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Paper title Sentinel-1 measurements of long term co-eruptive uplift at Sangay Volcano, Ecuador
Authors
  1. Pedro Alejandro Espín Bedón University of Leeds Speaker
  2. Susanna K. Ebmeier University of Leeds
  3. John Elliott COMET, University of Leeds
  4. Tim Wright COMET, University of Leeds
  5. Patricia Mothes Instituto Geofísico - Escuela Politécnica Nacional
  6. Daniel Andrade Instituto Geofisico - Escuela Politécnica Nacional
Form of presentation Poster
Topics
  • D1. Managing Risks
    • D1.01 Satellite EO for Geohazard Risks
Abstract text We present Sentinel-1 measurements of uplift at Sangay volcano, Ecuador, during its recent period of eruptive activity. This most recent eruptive episode began in May 2019 continues through December 2021, and is characterized by 1-10 km high ash plumes, lava flows of several km length, and pyroclastic flows emitting from the summit. The volcano is remote, surrounded by rainforest, limiting access to install ground-based monitoring stations. However, local communities are affected by (lahars, and ash) and distant populations have also been affected by the impact of volcanic ash (on infrastructure and air traffic). In Ecuador, Synthetic Aperture Radar Interferometry (InSAR) is an especially useful technique for monitoring large-scale surface deformation at remote volcanoes, and is an essential complement to ground-based instruments, providing constraints on magma locations and volumes.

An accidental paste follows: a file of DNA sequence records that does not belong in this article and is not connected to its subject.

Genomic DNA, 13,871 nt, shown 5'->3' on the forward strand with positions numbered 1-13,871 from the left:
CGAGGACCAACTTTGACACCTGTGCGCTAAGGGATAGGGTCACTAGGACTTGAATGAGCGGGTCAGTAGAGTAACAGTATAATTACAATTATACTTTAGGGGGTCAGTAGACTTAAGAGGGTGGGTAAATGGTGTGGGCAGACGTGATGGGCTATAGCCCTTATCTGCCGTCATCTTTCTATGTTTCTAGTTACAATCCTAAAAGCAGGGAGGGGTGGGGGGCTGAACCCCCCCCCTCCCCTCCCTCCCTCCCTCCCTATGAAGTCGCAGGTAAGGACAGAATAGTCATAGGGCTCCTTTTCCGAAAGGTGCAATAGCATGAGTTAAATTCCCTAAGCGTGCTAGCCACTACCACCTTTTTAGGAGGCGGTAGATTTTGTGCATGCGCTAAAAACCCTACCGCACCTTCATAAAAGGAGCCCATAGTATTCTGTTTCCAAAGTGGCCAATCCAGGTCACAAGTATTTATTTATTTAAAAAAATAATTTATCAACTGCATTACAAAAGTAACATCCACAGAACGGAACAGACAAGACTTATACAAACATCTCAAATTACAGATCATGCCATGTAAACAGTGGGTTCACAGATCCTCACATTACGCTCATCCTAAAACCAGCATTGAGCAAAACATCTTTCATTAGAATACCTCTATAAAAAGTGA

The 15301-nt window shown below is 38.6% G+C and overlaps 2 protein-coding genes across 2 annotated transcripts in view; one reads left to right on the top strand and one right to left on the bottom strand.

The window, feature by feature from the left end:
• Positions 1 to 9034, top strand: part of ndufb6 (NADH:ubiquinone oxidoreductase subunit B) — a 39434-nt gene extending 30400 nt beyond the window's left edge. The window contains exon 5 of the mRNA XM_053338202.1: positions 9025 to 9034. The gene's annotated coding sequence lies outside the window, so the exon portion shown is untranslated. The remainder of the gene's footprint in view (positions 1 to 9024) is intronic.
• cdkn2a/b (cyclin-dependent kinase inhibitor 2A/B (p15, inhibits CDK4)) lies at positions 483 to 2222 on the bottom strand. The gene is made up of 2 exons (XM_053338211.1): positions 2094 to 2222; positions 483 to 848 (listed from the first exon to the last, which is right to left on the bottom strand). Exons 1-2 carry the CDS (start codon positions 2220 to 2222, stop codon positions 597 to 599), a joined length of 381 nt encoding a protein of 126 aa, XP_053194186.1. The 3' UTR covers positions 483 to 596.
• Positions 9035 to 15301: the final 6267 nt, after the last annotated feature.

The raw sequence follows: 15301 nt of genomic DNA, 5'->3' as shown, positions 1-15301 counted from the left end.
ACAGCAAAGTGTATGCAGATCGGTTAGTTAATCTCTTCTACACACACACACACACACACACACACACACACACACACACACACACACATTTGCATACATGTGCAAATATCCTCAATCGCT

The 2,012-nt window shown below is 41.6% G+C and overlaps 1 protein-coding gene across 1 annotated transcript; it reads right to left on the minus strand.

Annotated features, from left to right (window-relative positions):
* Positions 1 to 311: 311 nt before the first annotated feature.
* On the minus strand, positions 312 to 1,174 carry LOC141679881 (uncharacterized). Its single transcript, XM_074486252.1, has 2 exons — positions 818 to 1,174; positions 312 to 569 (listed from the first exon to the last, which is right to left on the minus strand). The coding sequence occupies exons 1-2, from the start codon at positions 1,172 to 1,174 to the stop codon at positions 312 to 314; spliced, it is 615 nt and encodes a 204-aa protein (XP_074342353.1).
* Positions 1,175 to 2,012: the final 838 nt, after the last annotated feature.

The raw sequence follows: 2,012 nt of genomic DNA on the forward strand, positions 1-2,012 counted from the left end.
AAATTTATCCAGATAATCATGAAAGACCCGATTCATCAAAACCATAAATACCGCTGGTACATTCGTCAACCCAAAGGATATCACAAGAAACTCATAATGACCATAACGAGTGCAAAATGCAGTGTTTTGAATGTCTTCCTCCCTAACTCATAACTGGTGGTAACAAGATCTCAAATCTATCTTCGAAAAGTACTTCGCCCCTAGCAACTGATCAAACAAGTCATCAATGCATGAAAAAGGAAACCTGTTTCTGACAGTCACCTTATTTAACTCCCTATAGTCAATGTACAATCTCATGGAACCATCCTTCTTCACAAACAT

We present Sentinel-1 and TerraSAR-X measurements at Sangay Volcano, Ecuador, spanning a period of intense eruption in September 2020. Sentinel-1 time series between August 2019 and September 2020 from 60 descending and 40 ascending images show persistent uplift through this period of eruption, reaching a maximum line-of-sight uplift of 70mm. We use weather models to mitigate atmospheric contributions to phase, and focus our analysis on two particularly large explosions on 08 June and on 19 September 2020. Our preliminary modelling is consistent with a deformation source steadily increasing in volume located within the volcano’s edifice